Today I personally believe that while Jesus came to open the door to God’s house, all human beings can walk through that door, whether they know about Jesus or not. Today I see it as my call to help every person claim his or her own way to God.”3

What Nouwen says here illustrates the “fruit” of contemplative spirituality. It is not surprising to us that Olivet Nazarene University promotes Spiritual Formation. It appears all the Nazarene universities are involved in promoting contemplative spirituality; however, if any university president would like to disavow that they promote Spiritual Formation programs (aka contemplative spirituality), and that they do not endorse any of these types of contemplative authors in their programs, I will post that here publicly. We have documented this for years. If you want to see one of the most shocking signs of where evangelical Christian schools will end up, read our article Buddhist/Universalist Sympathizer Woos Nazarene Students at NNU and watch the video we link to of Dr. Jay McDaniel’s visit to Northwest Nazarene University in Idaho.

Nouwen’s influence is obvious at Olivet. The VP of Spiritual Life lists Nouwen as one of his favorite authors. This of course could have a profound influence on many students. Parents, please remember, when you are looking for a college or university for your son or daughter to attend this coming fall, please check that school out carefully beforehand, and make sure your child understands what the underlying roots of contemplative and emerging spirituality are before they leave your home. It is by no means just Nazarene Universities that are being affected. This is happening in virtually every denomination to one degree or another.

Original link: http://www.lighthousetrailsresearch.com/blog/?p=8761

Additional Resources:

1. Rick Warren quoting Kay Warren on the Ministry Toolbox (Issue #54, 6/5/2002, (http://web.archive.org/web/20081227044856/http://legacy.pastors.com/RWMT/?ID=54).

2. Henri Nouwen, In the Name of Jesus (New York, NY: Crossroad Publishing, 2000), pp. 6, 31-32.

3. Henri Nouwen, Sabbatical Journey, Hardcover edition, 1998, p. 51.

 

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4 responses to “Olivet Nazarene University Promoting Contemplative Spirituality

  1. I think the problem is that it’s a lot easier to go with the “Why-can’t-we-all-just-get-along?” mentality than it is to stand up for the truth. As has been said before, our mentality is such that anybody who says anything remotely positive about Jesus is to be labeled a Christian.

  2. I think that Richard Bennett a former Jesuit Priest in his video on “Roman Catholic Mysticism and the Emergent Church” summed up what is going on in many churches today that are following these pagan practices of old. He said; “Mysticism is an attempt to gain ultimate knowledge of God by a direct experience that bypasses the mind, as practiced by those who claim to be Christian, mysticism not only bypasses the mind, but it circumvents Jesus Christ as mediator.” He points out these pagan practices were not ancient Christian practices; they were ancient practices of the apostate church. He concluded that in other words these practices cannot transform but deforms in its practice.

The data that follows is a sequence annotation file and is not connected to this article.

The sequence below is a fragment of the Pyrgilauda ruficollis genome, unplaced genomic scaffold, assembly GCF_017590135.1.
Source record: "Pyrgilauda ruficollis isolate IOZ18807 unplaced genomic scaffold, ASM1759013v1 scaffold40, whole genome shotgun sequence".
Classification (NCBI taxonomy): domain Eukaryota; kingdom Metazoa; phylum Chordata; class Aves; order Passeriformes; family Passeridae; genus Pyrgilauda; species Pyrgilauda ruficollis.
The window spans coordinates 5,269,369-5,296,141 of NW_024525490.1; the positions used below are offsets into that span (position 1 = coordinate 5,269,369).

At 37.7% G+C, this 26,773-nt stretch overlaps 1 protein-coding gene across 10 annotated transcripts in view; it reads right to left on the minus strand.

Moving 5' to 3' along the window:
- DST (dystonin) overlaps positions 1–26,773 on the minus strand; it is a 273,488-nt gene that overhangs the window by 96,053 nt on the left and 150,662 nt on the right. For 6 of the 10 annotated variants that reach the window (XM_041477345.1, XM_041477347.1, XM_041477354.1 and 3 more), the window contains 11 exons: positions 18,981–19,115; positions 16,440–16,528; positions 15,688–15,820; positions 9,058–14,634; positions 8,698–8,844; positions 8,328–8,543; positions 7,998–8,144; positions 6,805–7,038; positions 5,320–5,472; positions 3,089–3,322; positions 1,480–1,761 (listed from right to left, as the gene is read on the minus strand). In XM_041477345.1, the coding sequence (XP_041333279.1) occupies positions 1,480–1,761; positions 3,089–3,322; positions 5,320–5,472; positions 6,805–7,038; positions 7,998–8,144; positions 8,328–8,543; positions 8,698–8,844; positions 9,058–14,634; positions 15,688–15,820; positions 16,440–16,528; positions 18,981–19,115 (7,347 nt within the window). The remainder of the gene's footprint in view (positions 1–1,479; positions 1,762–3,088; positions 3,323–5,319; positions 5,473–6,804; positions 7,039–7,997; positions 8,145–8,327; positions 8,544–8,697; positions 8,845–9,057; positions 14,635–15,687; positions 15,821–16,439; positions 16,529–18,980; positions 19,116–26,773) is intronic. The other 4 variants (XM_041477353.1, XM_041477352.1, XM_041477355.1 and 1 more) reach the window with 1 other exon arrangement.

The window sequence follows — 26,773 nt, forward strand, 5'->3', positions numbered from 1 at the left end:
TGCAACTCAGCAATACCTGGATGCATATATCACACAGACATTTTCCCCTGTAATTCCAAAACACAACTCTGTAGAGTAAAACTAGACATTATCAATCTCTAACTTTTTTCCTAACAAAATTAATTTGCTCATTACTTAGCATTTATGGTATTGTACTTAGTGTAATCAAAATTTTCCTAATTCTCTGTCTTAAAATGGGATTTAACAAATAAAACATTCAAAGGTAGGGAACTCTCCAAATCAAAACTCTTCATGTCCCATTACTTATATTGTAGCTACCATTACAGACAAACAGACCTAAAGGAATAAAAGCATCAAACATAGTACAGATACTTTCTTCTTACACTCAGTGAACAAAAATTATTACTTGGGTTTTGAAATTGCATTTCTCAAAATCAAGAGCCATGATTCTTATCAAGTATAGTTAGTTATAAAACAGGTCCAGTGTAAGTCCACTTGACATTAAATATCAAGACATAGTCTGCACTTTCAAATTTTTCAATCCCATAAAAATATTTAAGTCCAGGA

Our devotion is of the hidden man of the heart and not the outward appearance such as done in “Ashes to Fire.” I believe the instructions that Jesus gave on fasting and prayer in Matthew is for all generations in our worship of the creator and not to elevate the creature as if by his or her own merit can add anything that will usher them into the presence of God. To compare lent where we give up some small thing to the fast of our Lord is a false assumption that we are achieving the same level of devotion. In the Greek fasting as our Lord did for forty days in the wilderness was a total abstinence from food.

    Mt [6:5-7] “And when you pray, you shall not be like the hypocrites. For they love to pray standing in the synagogues and on the corners of the streets, that they may be seen by men. Assuredly, I say to you, they have their reward. But you, when you pray, go into your room, and when you have shut your door, pray to your Father who is in the secret place; and your Father who sees in secret will reward you openly. And when you pray, do not use vain repetitions as the heathen do. For they think that they will be heard for their many words.” Mt [6:16-18] “Moreover, when you fast, do not be like the hypocrites, with a sad countenance. For they disfigure their faces that they may appear to men to be fasting. Assuredly, I say to you, they have their reward. But you, when you fast, anoint your head and wash your face, so that you do not appear to men to be fasting, but to your Father who is in the secret place; and your Father who sees in secret will reward you openly.” (NKJV)